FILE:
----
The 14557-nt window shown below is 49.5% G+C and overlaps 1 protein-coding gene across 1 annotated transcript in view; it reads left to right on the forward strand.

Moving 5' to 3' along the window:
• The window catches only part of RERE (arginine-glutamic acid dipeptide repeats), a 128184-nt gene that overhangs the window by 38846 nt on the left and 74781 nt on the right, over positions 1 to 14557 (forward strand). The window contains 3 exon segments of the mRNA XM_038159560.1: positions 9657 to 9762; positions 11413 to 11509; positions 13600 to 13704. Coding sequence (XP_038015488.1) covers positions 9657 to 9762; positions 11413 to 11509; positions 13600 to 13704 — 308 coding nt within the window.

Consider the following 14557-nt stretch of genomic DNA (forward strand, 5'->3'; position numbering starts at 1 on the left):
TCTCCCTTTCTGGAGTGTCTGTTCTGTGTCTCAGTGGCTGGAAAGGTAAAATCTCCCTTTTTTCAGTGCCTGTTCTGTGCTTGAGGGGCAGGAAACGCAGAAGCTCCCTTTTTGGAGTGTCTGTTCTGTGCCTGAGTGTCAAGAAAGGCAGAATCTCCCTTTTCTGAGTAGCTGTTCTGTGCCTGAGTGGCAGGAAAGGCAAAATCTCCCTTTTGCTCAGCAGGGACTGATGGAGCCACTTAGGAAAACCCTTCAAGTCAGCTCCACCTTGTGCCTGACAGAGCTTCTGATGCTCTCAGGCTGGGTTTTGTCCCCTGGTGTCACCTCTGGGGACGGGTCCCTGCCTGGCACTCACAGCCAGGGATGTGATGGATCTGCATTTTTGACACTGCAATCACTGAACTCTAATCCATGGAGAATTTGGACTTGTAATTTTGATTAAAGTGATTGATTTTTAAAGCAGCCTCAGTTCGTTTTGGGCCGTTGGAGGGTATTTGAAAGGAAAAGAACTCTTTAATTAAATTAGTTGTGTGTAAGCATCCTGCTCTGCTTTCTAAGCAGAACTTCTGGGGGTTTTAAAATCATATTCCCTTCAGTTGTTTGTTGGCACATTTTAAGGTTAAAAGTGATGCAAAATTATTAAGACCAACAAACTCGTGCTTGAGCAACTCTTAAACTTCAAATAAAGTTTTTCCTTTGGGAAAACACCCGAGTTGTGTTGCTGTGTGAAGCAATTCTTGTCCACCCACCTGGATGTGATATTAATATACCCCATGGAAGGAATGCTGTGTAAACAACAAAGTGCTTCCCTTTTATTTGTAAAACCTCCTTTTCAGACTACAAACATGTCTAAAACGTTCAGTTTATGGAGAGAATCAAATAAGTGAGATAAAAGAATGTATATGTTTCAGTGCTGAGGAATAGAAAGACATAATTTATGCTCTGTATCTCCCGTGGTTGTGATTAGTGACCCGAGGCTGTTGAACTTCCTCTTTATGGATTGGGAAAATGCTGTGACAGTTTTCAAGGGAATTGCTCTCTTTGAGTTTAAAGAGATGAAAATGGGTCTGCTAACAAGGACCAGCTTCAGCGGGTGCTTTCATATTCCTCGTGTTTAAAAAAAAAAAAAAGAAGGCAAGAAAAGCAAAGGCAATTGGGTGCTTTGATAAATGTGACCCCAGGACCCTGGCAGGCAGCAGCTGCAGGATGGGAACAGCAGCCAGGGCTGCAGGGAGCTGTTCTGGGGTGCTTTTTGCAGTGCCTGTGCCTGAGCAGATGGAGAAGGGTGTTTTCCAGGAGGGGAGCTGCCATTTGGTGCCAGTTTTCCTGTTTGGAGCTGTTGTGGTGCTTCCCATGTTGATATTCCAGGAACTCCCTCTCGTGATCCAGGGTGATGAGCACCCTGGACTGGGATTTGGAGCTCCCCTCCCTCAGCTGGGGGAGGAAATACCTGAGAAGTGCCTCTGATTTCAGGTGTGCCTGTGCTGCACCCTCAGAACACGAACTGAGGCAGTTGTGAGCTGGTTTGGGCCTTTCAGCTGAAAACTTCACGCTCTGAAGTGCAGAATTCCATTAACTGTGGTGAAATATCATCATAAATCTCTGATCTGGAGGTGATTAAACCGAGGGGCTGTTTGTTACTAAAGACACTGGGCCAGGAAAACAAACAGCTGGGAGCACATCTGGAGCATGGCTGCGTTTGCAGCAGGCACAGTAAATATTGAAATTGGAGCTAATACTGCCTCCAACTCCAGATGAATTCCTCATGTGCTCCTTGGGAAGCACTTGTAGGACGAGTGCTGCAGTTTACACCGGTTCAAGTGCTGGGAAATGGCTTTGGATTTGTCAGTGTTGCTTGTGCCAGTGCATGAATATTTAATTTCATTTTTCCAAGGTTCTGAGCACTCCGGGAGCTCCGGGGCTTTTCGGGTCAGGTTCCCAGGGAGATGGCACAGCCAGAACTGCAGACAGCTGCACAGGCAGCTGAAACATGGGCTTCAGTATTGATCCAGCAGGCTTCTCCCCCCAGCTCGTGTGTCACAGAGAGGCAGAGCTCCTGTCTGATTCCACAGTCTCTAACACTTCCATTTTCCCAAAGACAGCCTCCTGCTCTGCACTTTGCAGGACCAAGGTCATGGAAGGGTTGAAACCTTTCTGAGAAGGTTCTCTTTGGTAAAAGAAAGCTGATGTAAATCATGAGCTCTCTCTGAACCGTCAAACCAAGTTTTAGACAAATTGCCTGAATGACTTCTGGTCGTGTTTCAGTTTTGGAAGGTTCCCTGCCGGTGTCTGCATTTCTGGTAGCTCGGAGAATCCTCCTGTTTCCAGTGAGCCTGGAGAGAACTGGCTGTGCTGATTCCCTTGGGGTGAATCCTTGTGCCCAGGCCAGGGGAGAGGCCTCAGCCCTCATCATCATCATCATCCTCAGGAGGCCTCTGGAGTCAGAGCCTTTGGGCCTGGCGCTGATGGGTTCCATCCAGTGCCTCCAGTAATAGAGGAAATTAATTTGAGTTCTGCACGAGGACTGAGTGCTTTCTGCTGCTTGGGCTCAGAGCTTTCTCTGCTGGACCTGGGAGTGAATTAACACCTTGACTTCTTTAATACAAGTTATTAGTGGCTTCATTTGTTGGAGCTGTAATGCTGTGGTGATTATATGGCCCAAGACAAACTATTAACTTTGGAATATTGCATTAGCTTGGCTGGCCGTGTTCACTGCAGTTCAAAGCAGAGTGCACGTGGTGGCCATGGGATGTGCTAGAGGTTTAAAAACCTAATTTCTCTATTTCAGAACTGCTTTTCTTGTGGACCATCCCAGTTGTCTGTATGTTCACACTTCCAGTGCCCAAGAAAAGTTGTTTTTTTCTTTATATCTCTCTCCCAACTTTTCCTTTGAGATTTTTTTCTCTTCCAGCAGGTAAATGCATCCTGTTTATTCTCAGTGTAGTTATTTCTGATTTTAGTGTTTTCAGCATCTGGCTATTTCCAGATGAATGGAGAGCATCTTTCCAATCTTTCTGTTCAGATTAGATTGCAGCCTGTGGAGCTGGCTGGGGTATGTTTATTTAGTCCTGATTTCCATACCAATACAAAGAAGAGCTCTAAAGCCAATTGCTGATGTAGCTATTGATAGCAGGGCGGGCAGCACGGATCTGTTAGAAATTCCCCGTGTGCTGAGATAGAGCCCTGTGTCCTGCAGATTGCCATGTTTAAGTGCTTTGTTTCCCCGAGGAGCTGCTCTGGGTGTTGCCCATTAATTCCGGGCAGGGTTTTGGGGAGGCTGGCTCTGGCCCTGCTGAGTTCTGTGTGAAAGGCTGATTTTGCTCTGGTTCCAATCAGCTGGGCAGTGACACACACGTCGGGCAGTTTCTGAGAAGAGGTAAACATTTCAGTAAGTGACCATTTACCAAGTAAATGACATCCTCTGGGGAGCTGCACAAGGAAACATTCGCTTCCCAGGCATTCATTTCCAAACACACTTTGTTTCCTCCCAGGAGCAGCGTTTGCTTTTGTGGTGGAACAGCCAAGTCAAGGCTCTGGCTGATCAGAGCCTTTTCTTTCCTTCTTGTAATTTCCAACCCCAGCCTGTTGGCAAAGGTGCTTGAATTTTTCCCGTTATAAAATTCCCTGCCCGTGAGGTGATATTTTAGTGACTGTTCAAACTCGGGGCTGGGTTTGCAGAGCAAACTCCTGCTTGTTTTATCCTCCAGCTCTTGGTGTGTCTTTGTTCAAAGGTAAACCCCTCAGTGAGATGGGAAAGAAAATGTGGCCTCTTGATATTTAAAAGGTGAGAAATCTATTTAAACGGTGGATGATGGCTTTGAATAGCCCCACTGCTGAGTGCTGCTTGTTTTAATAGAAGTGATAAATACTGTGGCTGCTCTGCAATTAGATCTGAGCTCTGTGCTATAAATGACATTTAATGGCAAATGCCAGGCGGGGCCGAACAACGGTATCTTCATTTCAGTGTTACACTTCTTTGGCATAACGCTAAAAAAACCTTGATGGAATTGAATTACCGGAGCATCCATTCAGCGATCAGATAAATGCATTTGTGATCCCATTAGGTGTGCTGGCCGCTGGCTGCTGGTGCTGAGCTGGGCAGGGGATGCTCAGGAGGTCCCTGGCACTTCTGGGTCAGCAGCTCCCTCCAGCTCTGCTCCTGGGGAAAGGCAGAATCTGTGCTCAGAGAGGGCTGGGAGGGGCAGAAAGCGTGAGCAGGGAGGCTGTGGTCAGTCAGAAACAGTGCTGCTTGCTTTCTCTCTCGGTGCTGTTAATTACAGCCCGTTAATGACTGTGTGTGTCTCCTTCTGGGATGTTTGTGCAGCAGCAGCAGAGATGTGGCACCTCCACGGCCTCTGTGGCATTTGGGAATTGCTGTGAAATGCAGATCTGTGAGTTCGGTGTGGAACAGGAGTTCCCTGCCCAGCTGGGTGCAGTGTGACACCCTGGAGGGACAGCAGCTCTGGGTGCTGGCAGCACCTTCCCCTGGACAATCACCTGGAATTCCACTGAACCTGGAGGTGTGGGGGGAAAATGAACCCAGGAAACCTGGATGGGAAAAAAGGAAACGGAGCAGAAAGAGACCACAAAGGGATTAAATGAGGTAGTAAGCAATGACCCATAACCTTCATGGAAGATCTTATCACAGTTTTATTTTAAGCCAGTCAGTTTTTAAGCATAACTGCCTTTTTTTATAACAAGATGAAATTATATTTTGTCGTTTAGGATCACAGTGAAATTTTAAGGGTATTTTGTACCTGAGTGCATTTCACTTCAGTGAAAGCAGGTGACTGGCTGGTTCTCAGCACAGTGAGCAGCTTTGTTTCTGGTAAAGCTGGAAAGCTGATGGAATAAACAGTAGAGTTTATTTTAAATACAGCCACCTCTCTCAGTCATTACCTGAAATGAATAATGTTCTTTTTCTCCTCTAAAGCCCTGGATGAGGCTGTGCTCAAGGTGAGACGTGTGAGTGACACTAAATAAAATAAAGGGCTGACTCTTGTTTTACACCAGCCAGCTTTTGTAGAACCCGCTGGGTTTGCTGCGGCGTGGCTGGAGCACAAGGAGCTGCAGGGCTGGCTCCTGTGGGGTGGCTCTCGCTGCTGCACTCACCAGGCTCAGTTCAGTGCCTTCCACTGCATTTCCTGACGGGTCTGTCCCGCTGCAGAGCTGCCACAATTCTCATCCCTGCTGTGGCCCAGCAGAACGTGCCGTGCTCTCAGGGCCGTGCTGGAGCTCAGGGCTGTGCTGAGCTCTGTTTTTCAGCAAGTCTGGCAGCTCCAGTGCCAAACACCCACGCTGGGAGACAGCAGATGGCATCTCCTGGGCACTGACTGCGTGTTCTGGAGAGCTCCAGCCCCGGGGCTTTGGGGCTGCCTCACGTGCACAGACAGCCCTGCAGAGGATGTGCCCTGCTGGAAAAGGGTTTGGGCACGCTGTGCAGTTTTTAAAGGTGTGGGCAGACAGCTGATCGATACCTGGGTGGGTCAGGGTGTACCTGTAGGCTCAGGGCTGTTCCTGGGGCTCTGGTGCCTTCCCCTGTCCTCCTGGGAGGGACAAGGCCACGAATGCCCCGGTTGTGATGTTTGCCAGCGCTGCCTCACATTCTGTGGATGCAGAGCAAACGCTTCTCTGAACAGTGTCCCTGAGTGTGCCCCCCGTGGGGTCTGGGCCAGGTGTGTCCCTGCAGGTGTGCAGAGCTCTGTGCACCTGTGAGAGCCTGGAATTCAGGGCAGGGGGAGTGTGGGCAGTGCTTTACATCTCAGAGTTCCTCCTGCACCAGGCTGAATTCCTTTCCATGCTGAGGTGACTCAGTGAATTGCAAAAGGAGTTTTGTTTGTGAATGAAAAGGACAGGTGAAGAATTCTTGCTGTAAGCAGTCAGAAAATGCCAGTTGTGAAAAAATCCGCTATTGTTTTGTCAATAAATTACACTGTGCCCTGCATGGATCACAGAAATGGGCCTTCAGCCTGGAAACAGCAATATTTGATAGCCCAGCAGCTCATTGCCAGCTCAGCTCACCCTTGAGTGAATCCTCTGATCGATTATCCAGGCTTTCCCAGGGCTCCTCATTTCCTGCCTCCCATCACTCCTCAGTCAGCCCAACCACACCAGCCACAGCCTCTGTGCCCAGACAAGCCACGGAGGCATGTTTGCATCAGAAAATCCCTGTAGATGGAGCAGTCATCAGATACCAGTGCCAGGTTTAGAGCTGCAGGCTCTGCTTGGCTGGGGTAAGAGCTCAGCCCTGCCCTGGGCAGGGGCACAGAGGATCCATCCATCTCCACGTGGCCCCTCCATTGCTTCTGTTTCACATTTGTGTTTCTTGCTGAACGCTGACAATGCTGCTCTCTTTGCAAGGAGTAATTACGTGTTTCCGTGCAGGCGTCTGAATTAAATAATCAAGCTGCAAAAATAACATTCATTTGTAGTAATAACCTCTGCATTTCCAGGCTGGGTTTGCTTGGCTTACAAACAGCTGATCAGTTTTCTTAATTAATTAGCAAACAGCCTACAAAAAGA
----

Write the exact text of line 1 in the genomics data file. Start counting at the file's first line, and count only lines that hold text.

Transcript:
The 14557-nt window shown below is 49.5% G+C and overlaps 1 protein-coding gene across 1 annotated transcript in view; it reads left to right on the forward strand.